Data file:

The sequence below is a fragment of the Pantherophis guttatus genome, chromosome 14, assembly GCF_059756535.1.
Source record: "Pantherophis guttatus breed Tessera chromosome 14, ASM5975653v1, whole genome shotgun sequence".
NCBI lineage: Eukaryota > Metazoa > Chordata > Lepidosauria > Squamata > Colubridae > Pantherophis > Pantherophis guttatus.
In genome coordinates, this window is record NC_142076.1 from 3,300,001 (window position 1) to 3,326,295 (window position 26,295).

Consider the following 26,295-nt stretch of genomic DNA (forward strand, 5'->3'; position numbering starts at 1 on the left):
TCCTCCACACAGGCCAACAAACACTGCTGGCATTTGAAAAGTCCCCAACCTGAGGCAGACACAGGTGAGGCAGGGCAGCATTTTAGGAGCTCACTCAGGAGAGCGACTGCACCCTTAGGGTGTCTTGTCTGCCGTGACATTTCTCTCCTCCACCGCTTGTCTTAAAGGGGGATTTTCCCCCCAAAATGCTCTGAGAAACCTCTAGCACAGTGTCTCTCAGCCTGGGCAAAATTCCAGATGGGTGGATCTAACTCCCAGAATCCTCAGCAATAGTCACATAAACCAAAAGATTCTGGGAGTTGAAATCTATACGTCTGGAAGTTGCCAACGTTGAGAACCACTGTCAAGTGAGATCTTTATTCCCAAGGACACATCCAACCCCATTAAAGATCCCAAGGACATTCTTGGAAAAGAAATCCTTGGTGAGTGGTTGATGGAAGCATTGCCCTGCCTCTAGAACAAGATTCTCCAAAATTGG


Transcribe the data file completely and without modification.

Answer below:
The sequence below is a fragment of the Pantherophis guttatus genome, chromosome 14, assembly GCF_059756535.1.
Source record: "Pantherophis guttatus breed Tessera chromosome 14, ASM5975653v1, whole genome shotgun sequence".
NCBI lineage: Eukaryota > Metazoa > Chordata > Lepidosauria > Squamata > Colubridae > Pantherophis > Pantherophis guttatus.
In genome coordinates, this window is record NC_142076.1 from 3,300,001 (window position 1) to 3,326,295 (window position 26,295).

Consider the following 26,295-nt stretch of genomic DNA (forward strand, 5'->3'; position numbering starts at 1 on the left):
TCCTCCACACAGGCCAACAAACACTGCTGGCATTTGAAAAGTCCCCAACCTGAGGCAGACACAGGTGAGGCAGGGCAGCATTTTAGGAGCTCACTCAGGAGAGCGACTGCACCCTTAGGGTGTCTTGTCTGCCGTGACATTTCTCTCCTCCACCGCTTGTCTTAAAGGGGGATTTTCCCCCCAAAATGCTCTGAGAAACCTCTAGCACAGTGTCTCTCAGCCTGGGCAAAATTCCAGATGGGTGGATCTAACTCCCAGAATCCTCAGCAATAGTCACATAAACCAAAAGATTCTGGGAGTTGAAATCTATACGTCTGGAAGTTGCCAACGTTGAGAACCACTGTCAAGTGAGATCTTTATTCCCAAGGACACATCCAACCCCATTAAAGATCCCAAGGACATTCTTGGAAAAGAAATCCTTGGTGAGTGGTTGATGGAAGCATTGCCCTGCCTCTAGAACAAGATTCTCCAAAATTGG